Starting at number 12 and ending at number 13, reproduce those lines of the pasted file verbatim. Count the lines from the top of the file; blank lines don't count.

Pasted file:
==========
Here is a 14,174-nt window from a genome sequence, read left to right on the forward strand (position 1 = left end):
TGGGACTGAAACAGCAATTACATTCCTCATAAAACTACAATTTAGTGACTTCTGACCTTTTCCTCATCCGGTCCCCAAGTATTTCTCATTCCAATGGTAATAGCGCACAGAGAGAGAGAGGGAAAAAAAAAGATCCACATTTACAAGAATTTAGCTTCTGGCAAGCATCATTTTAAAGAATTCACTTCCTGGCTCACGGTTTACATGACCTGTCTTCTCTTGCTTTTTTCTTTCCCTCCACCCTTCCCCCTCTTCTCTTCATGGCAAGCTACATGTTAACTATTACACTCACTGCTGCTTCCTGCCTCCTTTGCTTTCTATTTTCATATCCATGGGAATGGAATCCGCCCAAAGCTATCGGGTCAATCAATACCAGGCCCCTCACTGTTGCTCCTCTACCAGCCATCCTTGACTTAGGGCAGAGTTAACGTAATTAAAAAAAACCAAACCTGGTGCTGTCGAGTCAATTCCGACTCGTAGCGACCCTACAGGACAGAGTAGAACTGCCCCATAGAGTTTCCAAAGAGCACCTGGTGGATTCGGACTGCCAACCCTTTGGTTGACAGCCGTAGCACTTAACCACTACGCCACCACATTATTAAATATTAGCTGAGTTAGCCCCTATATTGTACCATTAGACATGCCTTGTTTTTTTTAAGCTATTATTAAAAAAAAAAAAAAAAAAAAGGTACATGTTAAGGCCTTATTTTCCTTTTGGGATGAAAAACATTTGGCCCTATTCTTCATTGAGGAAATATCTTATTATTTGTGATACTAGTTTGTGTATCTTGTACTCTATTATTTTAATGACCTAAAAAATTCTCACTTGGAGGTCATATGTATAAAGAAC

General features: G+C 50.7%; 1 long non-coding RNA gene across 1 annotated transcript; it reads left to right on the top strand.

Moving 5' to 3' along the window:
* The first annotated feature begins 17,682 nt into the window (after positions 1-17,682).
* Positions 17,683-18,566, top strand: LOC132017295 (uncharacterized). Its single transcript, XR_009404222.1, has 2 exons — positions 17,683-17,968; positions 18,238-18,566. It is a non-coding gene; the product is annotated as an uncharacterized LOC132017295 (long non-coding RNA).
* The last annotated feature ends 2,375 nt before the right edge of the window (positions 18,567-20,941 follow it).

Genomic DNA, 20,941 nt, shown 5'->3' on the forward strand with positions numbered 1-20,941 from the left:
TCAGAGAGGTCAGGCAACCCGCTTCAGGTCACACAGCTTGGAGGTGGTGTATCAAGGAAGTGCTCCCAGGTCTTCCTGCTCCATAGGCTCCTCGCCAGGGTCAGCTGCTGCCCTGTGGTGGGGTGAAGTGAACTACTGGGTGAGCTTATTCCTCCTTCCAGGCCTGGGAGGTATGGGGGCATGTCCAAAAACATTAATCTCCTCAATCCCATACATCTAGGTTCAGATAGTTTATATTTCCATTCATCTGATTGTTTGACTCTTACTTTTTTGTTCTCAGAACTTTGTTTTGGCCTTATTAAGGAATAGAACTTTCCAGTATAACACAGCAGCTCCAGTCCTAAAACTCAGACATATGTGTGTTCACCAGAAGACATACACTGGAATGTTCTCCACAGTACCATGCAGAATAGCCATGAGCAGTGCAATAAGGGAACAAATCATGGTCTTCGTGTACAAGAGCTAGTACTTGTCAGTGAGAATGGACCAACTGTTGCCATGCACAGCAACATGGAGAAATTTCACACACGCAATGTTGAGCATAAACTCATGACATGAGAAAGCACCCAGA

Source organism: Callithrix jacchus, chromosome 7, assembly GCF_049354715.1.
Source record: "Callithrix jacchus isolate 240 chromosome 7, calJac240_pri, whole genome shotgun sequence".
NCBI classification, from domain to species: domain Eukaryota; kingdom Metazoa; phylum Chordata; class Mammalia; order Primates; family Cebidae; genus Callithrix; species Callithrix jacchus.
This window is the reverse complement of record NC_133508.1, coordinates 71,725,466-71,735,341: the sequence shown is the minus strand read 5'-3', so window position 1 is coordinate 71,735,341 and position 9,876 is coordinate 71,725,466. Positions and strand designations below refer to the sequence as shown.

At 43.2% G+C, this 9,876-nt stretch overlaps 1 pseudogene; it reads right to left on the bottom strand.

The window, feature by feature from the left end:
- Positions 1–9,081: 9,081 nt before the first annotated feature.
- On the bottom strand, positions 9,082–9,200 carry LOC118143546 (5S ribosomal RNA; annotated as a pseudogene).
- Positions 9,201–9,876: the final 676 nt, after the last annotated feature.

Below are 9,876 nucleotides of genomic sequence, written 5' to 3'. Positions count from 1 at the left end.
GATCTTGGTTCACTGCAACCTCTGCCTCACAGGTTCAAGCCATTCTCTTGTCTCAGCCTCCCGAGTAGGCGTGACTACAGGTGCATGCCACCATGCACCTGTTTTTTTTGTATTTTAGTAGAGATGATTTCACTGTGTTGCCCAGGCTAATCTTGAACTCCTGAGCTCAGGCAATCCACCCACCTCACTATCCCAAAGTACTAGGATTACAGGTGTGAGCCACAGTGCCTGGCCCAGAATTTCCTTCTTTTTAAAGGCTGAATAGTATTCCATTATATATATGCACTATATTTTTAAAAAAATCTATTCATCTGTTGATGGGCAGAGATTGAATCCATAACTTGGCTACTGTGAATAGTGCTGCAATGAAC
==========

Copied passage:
NCBI classification, from domain to species: domain Eukaryota; kingdom Metazoa; phylum Chordata; class Mammalia; order Primates; family Cebidae; genus Callithrix; species Callithrix jacchus.
This window is the reverse complement of record NC_133508.1, coordinates 71,725,466-71,735,341: the sequence shown is the minus strand read 5'-3', so window position 1 is coordinate 71,735,341 and position 9,876 is coordinate 71,725,466. Positions and strand designations below refer to the sequence as shown.